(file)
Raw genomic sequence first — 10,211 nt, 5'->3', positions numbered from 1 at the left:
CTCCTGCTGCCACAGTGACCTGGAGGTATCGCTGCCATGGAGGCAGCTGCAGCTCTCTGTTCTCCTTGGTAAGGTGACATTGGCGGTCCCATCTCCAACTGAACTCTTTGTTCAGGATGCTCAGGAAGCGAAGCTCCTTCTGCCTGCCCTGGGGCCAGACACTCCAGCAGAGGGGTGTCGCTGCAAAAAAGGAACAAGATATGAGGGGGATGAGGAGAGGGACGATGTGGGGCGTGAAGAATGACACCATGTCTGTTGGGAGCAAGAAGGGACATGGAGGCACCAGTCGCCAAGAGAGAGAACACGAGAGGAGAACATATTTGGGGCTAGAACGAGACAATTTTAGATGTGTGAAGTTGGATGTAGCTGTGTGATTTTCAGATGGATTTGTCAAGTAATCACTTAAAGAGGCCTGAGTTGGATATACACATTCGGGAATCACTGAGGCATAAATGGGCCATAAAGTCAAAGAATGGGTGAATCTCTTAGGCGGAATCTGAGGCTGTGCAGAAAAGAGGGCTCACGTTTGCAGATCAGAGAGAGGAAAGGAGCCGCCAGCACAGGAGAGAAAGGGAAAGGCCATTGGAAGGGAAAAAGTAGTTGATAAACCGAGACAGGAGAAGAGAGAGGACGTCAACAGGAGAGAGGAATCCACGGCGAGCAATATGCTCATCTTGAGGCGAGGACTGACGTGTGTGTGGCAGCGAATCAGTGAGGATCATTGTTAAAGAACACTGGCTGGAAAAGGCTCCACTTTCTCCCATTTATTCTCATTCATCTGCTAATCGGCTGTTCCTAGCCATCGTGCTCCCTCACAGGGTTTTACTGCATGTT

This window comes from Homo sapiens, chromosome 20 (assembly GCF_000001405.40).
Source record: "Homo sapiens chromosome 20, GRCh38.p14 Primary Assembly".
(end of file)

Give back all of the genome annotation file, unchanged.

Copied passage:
Raw genomic sequence first — 10,211 nt, 5'->3', positions numbered from 1 at the left:
CTCCTGCTGCCACAGTGACCTGGAGGTATCGCTGCCATGGAGGCAGCTGCAGCTCTCTGTTCTCCTTGGTAAGGTGACATTGGCGGTCCCATCTCCAACTGAACTCTTTGTTCAGGATGCTCAGGAAGCGAAGCTCCTTCTGCCTGCCCTGGGGCCAGACACTCCAGCAGAGGGGTGTCGCTGCAAAAAAGGAACAAGATATGAGGGGGATGAGGAGAGGGACGATGTGGGGCGTGAAGAATGACACCATGTCTGTTGGGAGCAAGAAGGGACATGGAGGCACCAGTCGCCAAGAGAGAGAACACGAGAGGAGAACATATTTGGGGCTAGAACGAGACAATTTTAGATGTGTGAAGTTGGATGTAGCTGTGTGATTTTCAGATGGATTTGTCAAGTAATCACTTAAAGAGGCCTGAGTTGGATATACACATTCGGGAATCACTGAGGCATAAATGGGCCATAAAGTCAAAGAATGGGTGAATCTCTTAGGCGGAATCTGAGGCTGTGCAGAAAAGAGGGCTCACGTTTGCAGATCAGAGAGAGGAAAGGAGCCGCCAGCACAGGAGAGAAAGGGAAAGGCCATTGGAAGGGAAAAAGTAGTTGATAAACCGAGACAGGAGAAGAGAGAGGACGTCAACAGGAGAGAGGAATCCACGGCGAGCAATATGCTCATCTTGAGGCGAGGACTGACGTGTGTGTGGCAGCGAATCAGTGAGGATCATTGTTAAAGAACACTGGCTGGAAAAGGCTCCACTTTCTCCCATTTATTCTCATTCATCTGCTAATCGGCTGTTCCTAGCCATCGTGCTCCCTCACAGGGTTTTACTGCATGTT

This window comes from Homo sapiens, chromosome 20 (assembly GCF_000001405.40).
Source record: "Homo sapiens chromosome 20, GRCh38.p14 Primary Assembly".